Both groups called a series of strikes and counter strikes; in many instances, JI-instigated violence targeted Shahbag supporters. On 15th February, blogger and Shahbag activist Rajib Haider was found dead, strengthening the movement’s momentum of the Shahbag movement. In early March, police recovered the body of the 17 year-old son of a man who led the Shahbag movement in Narayanganj, a small town on Dhaka’s outskirts.

Shahbag square, Dhaka, during mass protests earlier this year. Image via Washington University Political Review. Photo credit: Kazi Tahsin Agaz Apurbo.

Shahbag square, Dhaka, during mass protests earlier this year. Image via Washington University Political Review. Photo credit: Kazi Tahsin Agaz Apurbo.

On 21st February, a group within the Shahbag movement came up with a six-point list of demands which included arrest of Rajib’s killers, and the banning of extremist organizations and affiliated organizations. In the meantime, the broader movement was developing its own cracks and fissures. Many Bangladeshis remained conflicted over the issue of the death penalty; some voices in the social media amended their call to reflect maximum penalty for war crimes instead of the death penalty.

But it not enough to appease the opposition. An Islamic group calling themselves Hefazat-e-Islam marched through Dhaka city in what one news outlet called the biggest-ever showdown by any Islamist group in recent times. The Dhaka Tribune reported that hundreds of Hefazat supporters entered and vandalized the city. In the middle of the night on 5th May, police forces stormed the streets of Dhaka city’s Motijheel area to contain the Hefazat. Sources remain conflicted over the events of that night. Hefazat supporters and their allies claim that government forces killed thousands of their people and disposed of the bodies.  In the following days, a number of videos circulated within the social media showed bodies strewn across floors; however, the authenticity of these videos cannot be verified. The true number of Hefazat supporters killed that evening may never be known. Over the coming months, clashes continued between Jama’at-Shibir-Hefazat supporters on the one hand, and government and ruling party forces on the other.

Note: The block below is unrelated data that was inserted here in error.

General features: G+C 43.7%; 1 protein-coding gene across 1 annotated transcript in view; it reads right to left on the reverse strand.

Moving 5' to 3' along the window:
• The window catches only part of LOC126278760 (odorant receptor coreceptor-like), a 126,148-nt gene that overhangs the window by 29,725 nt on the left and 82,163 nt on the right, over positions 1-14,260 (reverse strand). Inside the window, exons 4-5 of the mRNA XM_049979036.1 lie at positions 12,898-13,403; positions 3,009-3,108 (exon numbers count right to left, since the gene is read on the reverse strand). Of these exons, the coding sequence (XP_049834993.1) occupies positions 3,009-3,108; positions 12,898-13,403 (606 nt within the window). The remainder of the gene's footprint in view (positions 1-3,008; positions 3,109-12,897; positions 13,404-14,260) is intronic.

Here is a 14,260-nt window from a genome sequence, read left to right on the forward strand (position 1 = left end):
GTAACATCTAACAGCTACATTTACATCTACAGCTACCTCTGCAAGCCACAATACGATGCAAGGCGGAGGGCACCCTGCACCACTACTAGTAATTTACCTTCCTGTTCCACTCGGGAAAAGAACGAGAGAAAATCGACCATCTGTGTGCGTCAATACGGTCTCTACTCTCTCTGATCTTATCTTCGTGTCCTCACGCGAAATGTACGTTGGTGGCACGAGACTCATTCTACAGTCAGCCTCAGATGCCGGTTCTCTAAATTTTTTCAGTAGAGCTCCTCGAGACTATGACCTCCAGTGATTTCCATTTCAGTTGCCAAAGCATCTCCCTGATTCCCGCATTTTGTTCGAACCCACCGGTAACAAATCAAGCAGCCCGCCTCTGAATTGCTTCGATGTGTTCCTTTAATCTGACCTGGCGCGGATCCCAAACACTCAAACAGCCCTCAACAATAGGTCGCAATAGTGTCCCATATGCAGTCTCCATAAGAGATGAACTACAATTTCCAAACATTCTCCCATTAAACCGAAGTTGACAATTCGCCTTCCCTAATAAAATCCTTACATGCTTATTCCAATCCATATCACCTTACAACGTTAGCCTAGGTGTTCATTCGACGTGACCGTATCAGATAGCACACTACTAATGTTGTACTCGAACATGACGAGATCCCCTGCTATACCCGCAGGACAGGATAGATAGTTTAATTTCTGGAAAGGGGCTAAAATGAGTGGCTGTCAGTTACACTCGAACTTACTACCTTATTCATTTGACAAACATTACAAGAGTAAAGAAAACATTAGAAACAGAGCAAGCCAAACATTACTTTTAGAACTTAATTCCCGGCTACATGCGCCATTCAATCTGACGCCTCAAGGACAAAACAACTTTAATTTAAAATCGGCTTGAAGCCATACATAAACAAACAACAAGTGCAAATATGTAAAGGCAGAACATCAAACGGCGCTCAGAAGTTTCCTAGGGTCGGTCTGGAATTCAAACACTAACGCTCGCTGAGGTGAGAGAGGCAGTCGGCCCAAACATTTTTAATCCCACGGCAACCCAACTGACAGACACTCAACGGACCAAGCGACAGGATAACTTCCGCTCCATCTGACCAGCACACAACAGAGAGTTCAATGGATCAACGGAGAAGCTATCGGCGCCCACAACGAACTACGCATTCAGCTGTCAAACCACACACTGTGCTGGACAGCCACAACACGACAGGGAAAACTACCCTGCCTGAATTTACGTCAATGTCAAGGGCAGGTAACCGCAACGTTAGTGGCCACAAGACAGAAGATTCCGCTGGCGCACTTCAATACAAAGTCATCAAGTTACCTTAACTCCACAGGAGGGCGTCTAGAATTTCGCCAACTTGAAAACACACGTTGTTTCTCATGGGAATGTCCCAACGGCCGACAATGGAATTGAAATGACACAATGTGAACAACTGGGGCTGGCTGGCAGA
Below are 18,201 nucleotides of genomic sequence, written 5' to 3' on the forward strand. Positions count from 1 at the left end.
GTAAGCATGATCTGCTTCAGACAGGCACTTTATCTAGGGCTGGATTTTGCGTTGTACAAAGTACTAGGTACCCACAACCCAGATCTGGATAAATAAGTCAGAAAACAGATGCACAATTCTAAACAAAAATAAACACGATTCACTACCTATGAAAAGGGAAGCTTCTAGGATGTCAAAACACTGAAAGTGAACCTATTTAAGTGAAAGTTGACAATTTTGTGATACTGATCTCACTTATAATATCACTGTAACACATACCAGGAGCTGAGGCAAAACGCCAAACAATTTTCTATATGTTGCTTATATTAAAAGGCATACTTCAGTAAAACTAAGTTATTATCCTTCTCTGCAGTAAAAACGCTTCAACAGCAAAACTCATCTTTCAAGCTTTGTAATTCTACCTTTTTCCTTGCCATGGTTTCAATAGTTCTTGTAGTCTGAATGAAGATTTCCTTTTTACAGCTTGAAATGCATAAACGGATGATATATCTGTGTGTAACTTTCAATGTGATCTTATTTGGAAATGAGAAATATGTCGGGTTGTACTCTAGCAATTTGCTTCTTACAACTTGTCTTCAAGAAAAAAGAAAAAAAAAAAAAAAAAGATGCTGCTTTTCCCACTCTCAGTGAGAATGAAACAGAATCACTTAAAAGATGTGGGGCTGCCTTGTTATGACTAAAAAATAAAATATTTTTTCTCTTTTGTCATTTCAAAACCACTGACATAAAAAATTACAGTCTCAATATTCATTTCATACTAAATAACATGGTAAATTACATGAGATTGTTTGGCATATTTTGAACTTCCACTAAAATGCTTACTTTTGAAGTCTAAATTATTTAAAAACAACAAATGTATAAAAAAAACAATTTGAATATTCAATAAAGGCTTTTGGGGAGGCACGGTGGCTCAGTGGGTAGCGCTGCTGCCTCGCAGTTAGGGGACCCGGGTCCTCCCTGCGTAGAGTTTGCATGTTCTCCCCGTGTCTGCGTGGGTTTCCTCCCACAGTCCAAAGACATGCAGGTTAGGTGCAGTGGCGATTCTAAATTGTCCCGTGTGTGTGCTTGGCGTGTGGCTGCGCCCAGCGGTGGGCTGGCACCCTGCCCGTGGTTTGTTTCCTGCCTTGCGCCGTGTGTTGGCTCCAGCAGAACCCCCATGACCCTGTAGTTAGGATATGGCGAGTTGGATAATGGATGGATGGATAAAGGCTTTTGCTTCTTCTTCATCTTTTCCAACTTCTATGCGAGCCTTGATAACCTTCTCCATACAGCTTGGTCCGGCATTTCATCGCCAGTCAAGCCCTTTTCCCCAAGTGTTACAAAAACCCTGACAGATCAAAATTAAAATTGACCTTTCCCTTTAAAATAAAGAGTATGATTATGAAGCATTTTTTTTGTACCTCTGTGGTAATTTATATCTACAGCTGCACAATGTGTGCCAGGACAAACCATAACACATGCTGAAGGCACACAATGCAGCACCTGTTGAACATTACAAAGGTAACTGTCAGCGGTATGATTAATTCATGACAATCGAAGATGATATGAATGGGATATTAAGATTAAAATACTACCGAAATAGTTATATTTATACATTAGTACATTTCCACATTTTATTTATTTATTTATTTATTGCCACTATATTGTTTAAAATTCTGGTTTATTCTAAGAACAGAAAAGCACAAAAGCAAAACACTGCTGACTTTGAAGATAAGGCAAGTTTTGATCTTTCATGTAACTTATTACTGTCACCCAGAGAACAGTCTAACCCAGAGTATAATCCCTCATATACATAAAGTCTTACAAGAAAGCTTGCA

Eyewitness reports suggest that the Hefazat activists were mostly children and young adults. The march had one single call – “Nastik blogger der fashi chai” – death penalty for atheist bloggers, reminiscent of the death penalty demands of Shahbag activists. The Hefazat launched a 13-point set of demands, which included punishment for allegedly ‘atheist’ Shahbagers and the banning of secular traditions. A new dichotomy emerged in Bangladesh’s urban politics as the JI started to address Shahbag’s leaders as “anti-Islam”, and supporters of the Shahbag movement increasingly calling the JI-BNP alliance and its supporters “anti-liberation”. Dialogues in the media and blogosphere suggested that the average Bangladeshi citizen, too, felt compelled to take a side.

This dichotomy is deeply rooted in the history of Bangladesh’s liberation war. Bangladesh became independent in 1971, following a brutal and bloody war of secession from East Pakistan. When the Indian subcontinent won independence from British rule in 1947, the founding fathers split the region into two countries – India and Pakistan. Contemporary Bangladesh, then the province of East Bengal, was bordered by India on three sides and the Bay of Bengal in the South. However, despite lying adjacent to India, the province was partitioned with Pakistan as based on the common Islamic identity of the two regions. From 1947 to 1971, East Bengal became East Pakistan. During the-24-year existence of unified Pakistan, the central government in West Pakistan drained the east of resources. The state directed all development efforts – investments, foreign aid, and profits from the east’s flourishing industries – to West Pakistan.

In 1971, East Pakistan’s struggle against the west culminated in a violent, 9-month war of secession. JI leaders historically opposed this war citing the common religious identity that bound the two Pakistans. During the war, the Pakistani Army committed war crimes and crimes against humanity on a massive scale, along with the paramilitary units Al-Badr and Al-Shams and collaborators from the Bengali side. Although there is some contention regarding numbers, estimates of loss of life range from 200,000 to 1.5 million; an estimated 200,000 women were subject to rape and sexual abuse.